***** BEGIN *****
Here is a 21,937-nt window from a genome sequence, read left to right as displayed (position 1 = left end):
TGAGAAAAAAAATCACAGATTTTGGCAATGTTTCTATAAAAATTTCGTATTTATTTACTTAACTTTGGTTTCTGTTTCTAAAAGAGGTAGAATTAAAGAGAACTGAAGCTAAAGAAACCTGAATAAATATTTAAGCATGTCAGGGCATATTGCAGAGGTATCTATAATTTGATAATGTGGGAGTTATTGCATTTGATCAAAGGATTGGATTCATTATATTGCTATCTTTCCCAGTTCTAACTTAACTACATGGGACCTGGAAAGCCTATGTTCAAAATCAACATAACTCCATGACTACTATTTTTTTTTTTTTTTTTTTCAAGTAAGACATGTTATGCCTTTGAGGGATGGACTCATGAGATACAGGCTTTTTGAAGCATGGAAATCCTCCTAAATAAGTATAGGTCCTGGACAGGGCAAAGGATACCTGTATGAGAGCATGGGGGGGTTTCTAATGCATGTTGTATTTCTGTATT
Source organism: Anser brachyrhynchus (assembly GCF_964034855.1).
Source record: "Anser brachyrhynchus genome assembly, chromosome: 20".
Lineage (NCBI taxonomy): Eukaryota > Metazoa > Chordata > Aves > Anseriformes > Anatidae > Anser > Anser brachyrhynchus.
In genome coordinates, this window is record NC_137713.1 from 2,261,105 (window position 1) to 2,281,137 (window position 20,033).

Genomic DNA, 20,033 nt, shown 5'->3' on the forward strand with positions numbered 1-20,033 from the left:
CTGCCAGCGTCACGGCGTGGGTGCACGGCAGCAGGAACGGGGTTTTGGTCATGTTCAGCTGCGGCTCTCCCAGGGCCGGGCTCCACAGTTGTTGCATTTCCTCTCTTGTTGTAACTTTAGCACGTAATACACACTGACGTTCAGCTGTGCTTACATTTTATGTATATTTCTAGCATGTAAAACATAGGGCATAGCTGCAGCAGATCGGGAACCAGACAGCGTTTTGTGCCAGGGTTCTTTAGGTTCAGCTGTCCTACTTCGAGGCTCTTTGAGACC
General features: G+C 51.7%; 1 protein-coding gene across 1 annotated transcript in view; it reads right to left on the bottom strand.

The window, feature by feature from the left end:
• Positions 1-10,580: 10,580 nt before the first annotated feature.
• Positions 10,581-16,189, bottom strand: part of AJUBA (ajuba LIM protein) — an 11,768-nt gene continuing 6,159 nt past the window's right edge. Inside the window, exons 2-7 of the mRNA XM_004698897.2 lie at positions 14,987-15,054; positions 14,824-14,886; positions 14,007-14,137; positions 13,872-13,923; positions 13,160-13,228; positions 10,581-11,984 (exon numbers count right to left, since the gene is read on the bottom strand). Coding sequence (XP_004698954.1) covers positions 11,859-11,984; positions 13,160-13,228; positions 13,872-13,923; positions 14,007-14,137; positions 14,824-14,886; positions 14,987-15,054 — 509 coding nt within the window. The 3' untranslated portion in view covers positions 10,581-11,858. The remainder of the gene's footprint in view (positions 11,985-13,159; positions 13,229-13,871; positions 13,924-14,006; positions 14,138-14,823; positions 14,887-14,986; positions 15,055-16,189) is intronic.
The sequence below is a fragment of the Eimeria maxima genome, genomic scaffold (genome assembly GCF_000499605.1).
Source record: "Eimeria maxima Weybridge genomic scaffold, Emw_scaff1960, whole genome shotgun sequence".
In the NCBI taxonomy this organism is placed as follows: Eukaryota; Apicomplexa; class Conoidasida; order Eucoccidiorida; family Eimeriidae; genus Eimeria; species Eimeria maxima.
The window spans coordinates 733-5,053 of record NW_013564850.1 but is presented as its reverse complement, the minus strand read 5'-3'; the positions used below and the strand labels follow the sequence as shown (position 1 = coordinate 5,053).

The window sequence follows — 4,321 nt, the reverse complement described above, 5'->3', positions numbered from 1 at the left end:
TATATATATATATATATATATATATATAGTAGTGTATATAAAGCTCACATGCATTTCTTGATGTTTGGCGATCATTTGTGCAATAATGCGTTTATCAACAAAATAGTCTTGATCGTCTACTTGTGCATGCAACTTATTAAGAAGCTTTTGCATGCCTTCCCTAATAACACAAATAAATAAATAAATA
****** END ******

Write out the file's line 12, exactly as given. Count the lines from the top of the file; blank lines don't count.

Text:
• Positions 10,581-16,189, bottom strand: part of AJUBA (ajuba LIM protein) — an 11,768-nt gene continuing 6,159 nt past the window's right edge. Inside the window, exons 2-7 of the mRNA XM_004698897.2 lie at positions 14,987-15,054; positions 14,824-14,886; positions 14,007-14,137; positions 13,872-13,923; positions 13,160-13,228; positions 10,581-11,984 (exon numbers count right to left, since the gene is read on the bottom strand). Coding sequence (XP_004698954.1) covers positions 11,859-11,984; positions 13,160-13,228; positions 13,872-13,923; positions 14,007-14,137; positions 14,824-14,886; positions 14,987-15,054 — 509 coding nt within the window. The 3' untranslated portion in view covers positions 10,581-11,858. The remainder of the gene's footprint in view (positions 11,985-13,159; positions 13,229-13,871; positions 13,924-14,006; positions 14,138-14,823; positions 14,887-14,986; positions 15,055-16,189) is intronic.